And along the way, I have also learned and seen directly, that this works in large part …

 

because I am white.

 

I have learned that these things don’t work quite the same, if someone is black. Or a woman. Or anything that isn’t like me, a straight white man. This is not to say that it cannot work for a black man, but the stakes are definitely not the same. The worst that has happened to me is getting kicked out of the American Philosophical Society Archives and told to come back during a regularly scheduled meeting. No, that isn’t the worst. I have indeed been called lots of nasty names and insulted with words, but I am given a helping of grace or room for error, whereas a black man entering a room uninvited is very likely to be arrested- or worse.

Not figuratively. Not maybe. But Likely.

Like here

Or here

And here

How about here?

Should I keep going?

This is what has, and is, and really has always been, the case for black people. Not every time of course, just like walking in uninvited didn’t work for me every time. But the default setting is that though this world, this America, isn’t set up to hand me anything, it will allow me to do things that are just a little bit “out there” in order to get a shot, while this same world is suspect of, afraid of, and will normally squash, repel, or punish any black person who does something just a little bit “out there” trying to get a shot.

That is what privilege is.

And that is how America works.

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The Attack on Manhood.

Do not confuse the righting of a sinking ship, or just a plain old sinking ship, with a war on men. Or a war on white people. Or Christians. While there are indeed acidic antagonists who hate all of those things (men, white people, and religion) we should not confuse current efforts, or movements toward equity as a war against {insert demographic here}.IM_A0148

The truth is that white Christian men currently, and have historically, wielded disproportionate power in America. This power has been gained and sustained by money, cultural norms, and quite often by violence.

For centuries white Christian men have been able to do as they (we) please, only having to consider anyone “other” than themselves as a consolation, or out of what they (we) have perceived as our magnanimous generosity. This is not to say that white Christian men have run amok completely unchecked, just ask anyone one of them as they (we) have felt continually put in check, but those external limits on our behavior and power have been put in place and enforced, primarily by other white Christian men. We have lived in a world so completely our own that we have grown accustomed to it like a fish grows accustomed to water, and by growing, I mean gestation, as we seem to feel it natural at birth.

Though unlike fish, we do not need this currently constructed environment to survive. But sometimes, or most times, we think we do.IMG_6345

As the world shrinks, access to information increases, and the true diversity of the world becomes so ever more apparent, and present, many people realize that white Christian men do not hold a monopoly on goodness and wisdom and “how it should be”, and in America, all of those “others”, those who aren’t white Christian men, those who have been here all along but have just never been the ones running the show, start asserting themselves- white Christian men start to freak out.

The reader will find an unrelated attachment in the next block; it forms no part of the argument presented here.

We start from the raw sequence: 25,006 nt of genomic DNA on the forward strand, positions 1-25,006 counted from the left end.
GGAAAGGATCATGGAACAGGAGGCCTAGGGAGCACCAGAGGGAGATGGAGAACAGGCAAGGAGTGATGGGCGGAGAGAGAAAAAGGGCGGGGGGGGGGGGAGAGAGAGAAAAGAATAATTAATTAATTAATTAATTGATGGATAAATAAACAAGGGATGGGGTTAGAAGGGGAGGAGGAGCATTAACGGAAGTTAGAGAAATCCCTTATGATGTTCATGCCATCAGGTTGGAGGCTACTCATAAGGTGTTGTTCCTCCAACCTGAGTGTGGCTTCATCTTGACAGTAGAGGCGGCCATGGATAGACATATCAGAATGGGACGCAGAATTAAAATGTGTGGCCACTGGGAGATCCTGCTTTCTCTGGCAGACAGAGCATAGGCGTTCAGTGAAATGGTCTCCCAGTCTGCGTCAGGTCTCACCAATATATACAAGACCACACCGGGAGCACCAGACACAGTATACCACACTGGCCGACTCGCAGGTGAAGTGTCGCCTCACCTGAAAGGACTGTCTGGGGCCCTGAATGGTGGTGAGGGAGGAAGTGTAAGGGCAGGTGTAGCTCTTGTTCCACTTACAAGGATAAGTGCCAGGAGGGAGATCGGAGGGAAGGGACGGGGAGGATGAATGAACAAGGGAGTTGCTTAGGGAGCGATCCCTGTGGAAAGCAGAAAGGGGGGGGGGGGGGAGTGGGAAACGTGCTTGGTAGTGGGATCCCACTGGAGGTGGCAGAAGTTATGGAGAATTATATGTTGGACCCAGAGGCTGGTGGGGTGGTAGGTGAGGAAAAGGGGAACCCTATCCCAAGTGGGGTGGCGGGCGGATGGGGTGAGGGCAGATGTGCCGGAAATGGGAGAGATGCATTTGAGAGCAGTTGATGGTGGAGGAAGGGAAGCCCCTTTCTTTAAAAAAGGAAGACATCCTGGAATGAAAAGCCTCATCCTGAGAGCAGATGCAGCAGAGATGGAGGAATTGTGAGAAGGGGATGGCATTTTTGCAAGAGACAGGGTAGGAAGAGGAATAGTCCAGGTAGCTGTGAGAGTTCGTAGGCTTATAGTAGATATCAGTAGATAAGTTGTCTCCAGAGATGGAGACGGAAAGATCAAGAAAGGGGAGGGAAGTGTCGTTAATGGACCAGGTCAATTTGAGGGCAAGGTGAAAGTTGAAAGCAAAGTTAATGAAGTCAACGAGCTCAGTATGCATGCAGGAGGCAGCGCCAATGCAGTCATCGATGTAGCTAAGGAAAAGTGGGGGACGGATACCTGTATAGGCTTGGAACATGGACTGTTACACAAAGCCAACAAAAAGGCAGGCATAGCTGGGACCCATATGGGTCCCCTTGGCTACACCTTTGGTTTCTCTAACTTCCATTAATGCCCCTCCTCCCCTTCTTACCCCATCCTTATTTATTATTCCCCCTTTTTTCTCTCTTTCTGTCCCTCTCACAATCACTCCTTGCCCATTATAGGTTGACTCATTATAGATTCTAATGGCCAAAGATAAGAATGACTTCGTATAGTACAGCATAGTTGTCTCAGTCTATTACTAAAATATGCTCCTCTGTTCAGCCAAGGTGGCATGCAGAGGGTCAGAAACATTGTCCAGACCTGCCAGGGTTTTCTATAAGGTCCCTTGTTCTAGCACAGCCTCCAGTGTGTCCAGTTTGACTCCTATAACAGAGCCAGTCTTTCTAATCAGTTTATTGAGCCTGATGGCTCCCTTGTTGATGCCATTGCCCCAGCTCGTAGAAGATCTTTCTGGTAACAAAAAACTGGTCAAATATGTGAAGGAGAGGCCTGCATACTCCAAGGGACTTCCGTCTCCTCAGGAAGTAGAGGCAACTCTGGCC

Let’s not freak out.

Let us be honest with ourselves in a way that goes beyond reactionary defensiveness and blind lashing out at those rallying for change. The truth is that there are ridiculously few of “them” out there who are opposed to, or truly against, who we are. No. That’s not quite right. I should be more precise here. There are plenty of people against who we are, but they aren’t necessarily against who we claim we are, or who we strive to be. There are plenty against a lot of the things we do or have done, which isn’t the same thing- unless we unnaturally peg our identity to those things. So, let’s take stock.

Is manhood based on the color blue or our selection of shoes? While I have no desire to wear high heels, I do not think my manhood, or my male-ness, is really attached to my wingtips. I know many men who wear long hair, some of them wear it from their chin, and while I have a slight understanding of facial hair being associated with androgens more prevalent in males, I have never believed that my beard makes me a man or that a pony tail is influenced in any way by my genitals. Now I know that there are those who disagree. There are many men who not only prefer, but believe, that men should not wear makeup or skirts. I get it. I don’t feel comfortable in those things either. I am also not aware of anyone who is trying to make me wear those things.

Neither am I aware of how someone else wearing those things changes my manhood. Nor do those things contradict my Christianity. Choice in clothing or grooming is not the same as choice in sexual activity- and absolutely no one is telling me I must have sex with someone other than whom I choose, so I fail to see the actual connection between gender norms and my religiously dictated sexual conduct. I am a heterosexual white Christian man and no one that I have met is asking me not to be these things. At least not in “real life”.